Dopamine Response to Ultraviolet Light in Frequent and Infrequent Tanners

Study ID
STU 112011-012

Cancer Related
No

Healthy Volunteers
Yes

Study Sites

  • UT Southwestern-Other
  • UT Southwestern-Clinical Translational Research Center (CTRC)
  • UT Southwestern University Hospital—St. Paul

Contact
Julianne Price
214-533-4135
julianne.price@utsouthwestern.edu

Principal Investigator
Bryon Adinoff

Summary

The overall goal of this study is to determine if uVR induces striatal dopaminergic efflux and if basal D2/D3 receptors and uVR-induced dopamine efflux is altered in compulsive tanners. Two groups will be tested: a group of frequent, compulsive salon bed tanners and a group of age-, sex-, and skin-phototype matched infrequent tanners. Subjects will be studied under two conditions on two separate days: (1) tanning under a commercially available tanning canopy ([Quote]active uVR[Quote]), and (2) lying under the same canopy with a uVR-filter in place ([Quote]sham uVR[Quote]). The filter allows the visible spectrum of light and heat to come through but blocks uVa and uVB light. Basal D2/D3 receptors and uVR-induced dopamine efflux will be assessed by using 123i-iBZM binding potential (BP) and Single Photon emission Computerized Tomography (SPeCT).

Participant Eligibility

Compulsive Tanners:

* Age: 18-45 years old. As tanning frequency dramatically decreases in subjects over 40 years old (5, 6, 27) and limit variability, only subjects 18-45 y/o will be included. Men and women will be studied.

* Subjects with Fitzpatrick skin type II-V will be included regardless of ethnicity or race (see Section III.B.1). Tanning for skin type I (pale white) is not recommended due to likelihood of burning. Tanning in skin type VI (dark brown or black skin) is unusual due to ineffectiveness. Inclusion of skin type II-V is expected to include more than 90% of tanners (6, 27).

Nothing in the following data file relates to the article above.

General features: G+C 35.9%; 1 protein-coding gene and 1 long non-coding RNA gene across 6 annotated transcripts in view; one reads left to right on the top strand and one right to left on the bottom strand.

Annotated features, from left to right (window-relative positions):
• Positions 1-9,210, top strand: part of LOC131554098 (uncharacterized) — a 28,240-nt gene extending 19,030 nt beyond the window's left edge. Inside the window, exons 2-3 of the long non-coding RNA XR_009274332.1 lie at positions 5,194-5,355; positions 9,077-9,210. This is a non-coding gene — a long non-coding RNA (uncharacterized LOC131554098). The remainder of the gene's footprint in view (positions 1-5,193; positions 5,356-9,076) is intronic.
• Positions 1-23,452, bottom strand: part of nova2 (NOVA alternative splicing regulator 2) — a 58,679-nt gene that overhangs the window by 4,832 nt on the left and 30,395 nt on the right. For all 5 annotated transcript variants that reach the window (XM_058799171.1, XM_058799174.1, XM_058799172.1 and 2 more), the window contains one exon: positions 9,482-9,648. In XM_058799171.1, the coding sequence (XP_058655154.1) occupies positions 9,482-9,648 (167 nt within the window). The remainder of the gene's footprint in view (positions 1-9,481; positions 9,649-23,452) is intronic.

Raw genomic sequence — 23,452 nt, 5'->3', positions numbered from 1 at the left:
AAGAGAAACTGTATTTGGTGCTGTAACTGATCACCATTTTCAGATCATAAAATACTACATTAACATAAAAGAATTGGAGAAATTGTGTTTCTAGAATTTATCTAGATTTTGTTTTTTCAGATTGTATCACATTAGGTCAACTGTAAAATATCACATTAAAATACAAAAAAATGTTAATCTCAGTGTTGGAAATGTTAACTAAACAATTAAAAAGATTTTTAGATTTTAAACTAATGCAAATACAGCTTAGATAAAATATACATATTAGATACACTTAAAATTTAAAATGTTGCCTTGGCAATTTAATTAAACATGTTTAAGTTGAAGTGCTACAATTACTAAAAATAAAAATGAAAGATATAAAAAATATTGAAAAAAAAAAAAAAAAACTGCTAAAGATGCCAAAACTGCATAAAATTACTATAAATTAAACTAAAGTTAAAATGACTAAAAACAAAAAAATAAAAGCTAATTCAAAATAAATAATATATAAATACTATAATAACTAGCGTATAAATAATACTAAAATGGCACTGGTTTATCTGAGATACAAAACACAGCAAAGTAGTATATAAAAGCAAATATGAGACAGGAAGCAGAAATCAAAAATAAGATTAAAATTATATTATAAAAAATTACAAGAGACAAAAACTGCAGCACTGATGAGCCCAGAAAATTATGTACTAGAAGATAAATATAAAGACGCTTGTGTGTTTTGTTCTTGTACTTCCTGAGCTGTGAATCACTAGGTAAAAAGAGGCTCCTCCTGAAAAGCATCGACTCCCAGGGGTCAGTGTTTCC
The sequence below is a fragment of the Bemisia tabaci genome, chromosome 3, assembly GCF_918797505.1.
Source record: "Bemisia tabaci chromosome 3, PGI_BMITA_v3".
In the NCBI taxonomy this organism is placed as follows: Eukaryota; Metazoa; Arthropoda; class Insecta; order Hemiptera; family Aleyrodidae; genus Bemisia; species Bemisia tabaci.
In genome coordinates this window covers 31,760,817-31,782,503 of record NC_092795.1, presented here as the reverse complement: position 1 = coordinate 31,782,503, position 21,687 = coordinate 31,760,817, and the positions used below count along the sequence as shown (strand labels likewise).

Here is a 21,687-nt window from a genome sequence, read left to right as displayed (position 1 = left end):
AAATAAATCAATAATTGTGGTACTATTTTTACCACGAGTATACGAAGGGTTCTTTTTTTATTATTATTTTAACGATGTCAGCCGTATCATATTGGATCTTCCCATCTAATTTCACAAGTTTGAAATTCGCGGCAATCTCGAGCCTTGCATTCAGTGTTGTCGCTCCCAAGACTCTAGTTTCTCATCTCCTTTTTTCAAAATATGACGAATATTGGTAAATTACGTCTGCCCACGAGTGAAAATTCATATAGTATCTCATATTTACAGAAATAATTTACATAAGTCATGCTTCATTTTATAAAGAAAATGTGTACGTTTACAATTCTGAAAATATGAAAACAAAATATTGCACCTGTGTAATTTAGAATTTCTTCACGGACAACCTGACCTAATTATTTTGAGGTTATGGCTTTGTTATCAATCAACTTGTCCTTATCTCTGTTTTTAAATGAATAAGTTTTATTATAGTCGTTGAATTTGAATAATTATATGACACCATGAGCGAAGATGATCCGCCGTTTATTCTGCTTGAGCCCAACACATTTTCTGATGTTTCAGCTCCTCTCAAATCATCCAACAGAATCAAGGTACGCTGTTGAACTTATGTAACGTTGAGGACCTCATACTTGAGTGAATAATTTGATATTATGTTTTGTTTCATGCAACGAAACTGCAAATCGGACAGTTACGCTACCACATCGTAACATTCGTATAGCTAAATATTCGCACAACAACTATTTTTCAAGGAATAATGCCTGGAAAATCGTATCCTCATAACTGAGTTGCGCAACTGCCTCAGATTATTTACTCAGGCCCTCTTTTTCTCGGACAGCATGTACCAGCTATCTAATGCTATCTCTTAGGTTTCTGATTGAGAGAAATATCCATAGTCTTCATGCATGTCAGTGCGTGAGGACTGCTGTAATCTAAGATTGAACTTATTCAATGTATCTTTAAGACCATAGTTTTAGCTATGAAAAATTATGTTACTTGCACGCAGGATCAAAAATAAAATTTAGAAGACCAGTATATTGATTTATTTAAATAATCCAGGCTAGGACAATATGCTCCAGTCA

* Subjects report tanning at least two times weekly over the previous year. (The typical tanning interval for frequent tanners is 2-3 times weekly.) At least 50% of the tanning episodes will be in an indoor tanning bed. (Many compulsive tanners tan outside during the summer months).
Infrequent Tanners:
Infrequent tanners will be included as a comparison group. Familiarity with the salon tanning experience, without the compulsive use, offers a more appropriate comparison group than a tanning-naive group. This is similar to studying occasional drinkers or gamblers as comparison groups for alcohol-dependent subjects (30, 31) or pathological gamblers (32), respectively, to assess reward and craving mechanisms.
Inclusion Criteria:

* Similar age, gender, and race/ethnic criteria as for Compulsive Tanners. Infrequent tanners will be recruited to match age, gender, and skin phototype distributions with Compulsive Tanners.

* Reports at least ten lifetime episodes of use of a tanning bed. This will assure familiarity with tanning bed environment.